How to build an investment portfolio
If you’re starting to think more about your financial future, have your KiwiSaver sorted, and now want to build the rest of your investment portfolio, then this is for you.
The everyday investor is pretty spoilt for choice when it comes to investing platforms, but rather than just diving in and buying some Tesla and Apple stocks, how do you build an investment portfolio that is more likely to deliver you more consistent returns in the long-term? Let’s break it down.
We’re going to talk you through how to build a portfolio that follows a passive investment strategy, is tailored to suit the timeline you’d like your money invested in, and the level of risk you’re willing to take.
You can jump ahead and use kōura’s digital advice tool to create an example investment portfolio for you - but we highly recommend sticking around to read how to turn your example investment portfolio into the real thing, and understand the thinking of how it’s all created.
1. Understanding your investment horizon and risk appetite
Your investment horizon is how long you plan to have your money invested without needing to withdraw it. It’s a key factor in determining what types of things to invest your money in.
Your risk appetite is how comfortable you are with the ups and downs of the market. It’s also a key factor in determining what types of investments you should have, and what percentage each investment makes up in your overall investment portfolio.
Two general investing rules:
- The longer your investment horizon, the more risk you can take in your investments because you have longer to ride out short-term market volatility (ups and downs). Therefore, the shorter your investment horizon, the less risky your investments should be (in simplistic terms, less shares and more bonds, term deposits and cash).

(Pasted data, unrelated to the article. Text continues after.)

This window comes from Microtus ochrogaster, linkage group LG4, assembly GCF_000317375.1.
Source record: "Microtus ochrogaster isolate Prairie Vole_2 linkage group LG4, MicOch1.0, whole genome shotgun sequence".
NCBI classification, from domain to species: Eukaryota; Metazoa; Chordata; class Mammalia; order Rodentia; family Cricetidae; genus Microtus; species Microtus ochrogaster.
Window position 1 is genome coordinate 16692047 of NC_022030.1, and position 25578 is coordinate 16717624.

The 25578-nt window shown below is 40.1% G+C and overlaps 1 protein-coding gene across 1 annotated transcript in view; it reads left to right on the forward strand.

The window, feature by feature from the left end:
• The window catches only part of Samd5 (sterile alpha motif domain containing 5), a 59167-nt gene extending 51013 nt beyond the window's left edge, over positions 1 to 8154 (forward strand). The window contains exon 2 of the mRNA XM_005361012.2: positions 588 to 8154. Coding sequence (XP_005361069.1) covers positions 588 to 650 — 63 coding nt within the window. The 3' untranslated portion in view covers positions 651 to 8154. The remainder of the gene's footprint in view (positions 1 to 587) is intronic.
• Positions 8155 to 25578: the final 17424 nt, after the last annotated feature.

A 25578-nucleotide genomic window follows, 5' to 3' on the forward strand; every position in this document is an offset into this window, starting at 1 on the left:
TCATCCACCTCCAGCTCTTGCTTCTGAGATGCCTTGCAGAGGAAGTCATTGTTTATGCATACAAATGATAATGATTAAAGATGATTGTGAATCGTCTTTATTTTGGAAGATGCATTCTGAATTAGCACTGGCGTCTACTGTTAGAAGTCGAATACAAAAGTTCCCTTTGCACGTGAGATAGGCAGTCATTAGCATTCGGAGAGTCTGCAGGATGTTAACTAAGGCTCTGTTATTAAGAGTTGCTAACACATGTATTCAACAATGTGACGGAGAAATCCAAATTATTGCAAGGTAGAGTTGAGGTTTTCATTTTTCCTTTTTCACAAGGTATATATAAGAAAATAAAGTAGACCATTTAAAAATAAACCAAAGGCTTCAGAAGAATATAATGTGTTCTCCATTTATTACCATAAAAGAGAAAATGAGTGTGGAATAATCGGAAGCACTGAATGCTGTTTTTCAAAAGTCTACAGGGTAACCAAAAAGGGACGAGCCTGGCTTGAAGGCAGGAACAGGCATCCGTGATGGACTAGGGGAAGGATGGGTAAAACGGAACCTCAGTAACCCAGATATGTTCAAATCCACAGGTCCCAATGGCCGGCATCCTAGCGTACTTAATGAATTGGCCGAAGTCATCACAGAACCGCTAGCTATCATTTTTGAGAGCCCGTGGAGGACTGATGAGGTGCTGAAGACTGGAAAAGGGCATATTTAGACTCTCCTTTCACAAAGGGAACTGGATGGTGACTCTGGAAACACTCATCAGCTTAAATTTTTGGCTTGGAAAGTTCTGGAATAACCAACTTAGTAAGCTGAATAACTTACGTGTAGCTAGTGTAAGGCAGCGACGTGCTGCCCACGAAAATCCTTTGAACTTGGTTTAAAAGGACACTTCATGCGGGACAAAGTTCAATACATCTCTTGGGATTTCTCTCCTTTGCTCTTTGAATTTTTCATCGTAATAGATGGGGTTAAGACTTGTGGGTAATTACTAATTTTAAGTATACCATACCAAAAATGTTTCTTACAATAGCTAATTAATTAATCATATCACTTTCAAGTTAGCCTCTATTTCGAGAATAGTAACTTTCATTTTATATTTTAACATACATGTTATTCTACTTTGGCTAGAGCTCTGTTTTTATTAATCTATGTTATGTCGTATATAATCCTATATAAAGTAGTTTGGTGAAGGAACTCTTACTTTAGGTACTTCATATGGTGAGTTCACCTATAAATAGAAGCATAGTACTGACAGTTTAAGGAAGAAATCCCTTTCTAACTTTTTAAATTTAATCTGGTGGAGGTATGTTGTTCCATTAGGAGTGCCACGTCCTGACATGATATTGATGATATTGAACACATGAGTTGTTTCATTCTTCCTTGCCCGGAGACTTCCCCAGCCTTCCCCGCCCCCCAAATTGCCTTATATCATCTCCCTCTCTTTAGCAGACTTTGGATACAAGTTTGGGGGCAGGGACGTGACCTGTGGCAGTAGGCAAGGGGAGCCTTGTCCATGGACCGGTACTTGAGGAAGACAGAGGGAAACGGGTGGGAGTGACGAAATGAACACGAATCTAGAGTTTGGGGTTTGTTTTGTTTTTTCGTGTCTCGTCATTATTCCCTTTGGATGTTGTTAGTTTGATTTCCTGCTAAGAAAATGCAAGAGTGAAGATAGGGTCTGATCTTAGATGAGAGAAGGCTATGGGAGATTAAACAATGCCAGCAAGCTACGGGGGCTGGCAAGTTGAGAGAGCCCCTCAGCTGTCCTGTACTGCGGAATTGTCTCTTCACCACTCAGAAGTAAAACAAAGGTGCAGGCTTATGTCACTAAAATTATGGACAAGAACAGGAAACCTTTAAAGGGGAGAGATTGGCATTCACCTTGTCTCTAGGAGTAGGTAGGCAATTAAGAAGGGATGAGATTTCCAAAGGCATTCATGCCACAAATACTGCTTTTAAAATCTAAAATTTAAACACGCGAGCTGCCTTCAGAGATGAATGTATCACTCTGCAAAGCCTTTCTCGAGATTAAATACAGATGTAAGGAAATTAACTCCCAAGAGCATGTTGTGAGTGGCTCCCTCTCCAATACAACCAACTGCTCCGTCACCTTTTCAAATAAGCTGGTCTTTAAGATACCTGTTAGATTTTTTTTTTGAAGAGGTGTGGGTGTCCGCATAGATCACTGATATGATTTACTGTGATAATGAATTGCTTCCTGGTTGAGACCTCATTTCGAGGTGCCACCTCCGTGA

- Once you set an investment strategy you should stick with it through market ups and downs. So if you feel uncomfortable or worried seeing your investments drop in value in a market dip or downturn (and therefore what to take out your investments to protect them from further loss), then your risk appetite is low, and you should choose lower-risk investments. If you’re comfortable with swings in the market and fluctuations in your investment portfolio value then you have a high-risk tolerance.
Answering these two questions will allow you to create an investment portfolio that suits you and what you want to achieve.
The different investment types:
Each type of investment sits somewhere on a scale of high to low risk, with higher risk investments generally having the potential to bring higher returns.
This is the most readily and easily accessible asset you have (AKA it’s a liquid asset). Cash is what you think it is - the money you’ve got sitting in a band account or term deposit. It has the lowest risk, but also usually the lowest return.
Fixed income is a fancy name for things like government and/or corporate bonds, and money market funds. It’s a lower-risk investment option that will likely generate a small return (so that you’re not losing out to inflation if you were to keep your money in cash).
Equities & shares
Equities (AKA shares) are when you invest money in a company (or selection of companies) by purchasing shares in the stock market. This is a higher-risk form of investment but generally brings higher returns.
Investment horizon timelines:
0-2 years - your portfolio should be mostly cash and fixed income assets
As you get closer to drawing on your funds you should start to hold more of your investments in more easily accessible, lower-risk assets like cash. This is to protect your balance leading up to when you need to use it. See the graph below for how kōura starts to de-risk an investment portfolio when the investment timeline nears the end (e.g. you’re about to withdraw and buy your first home).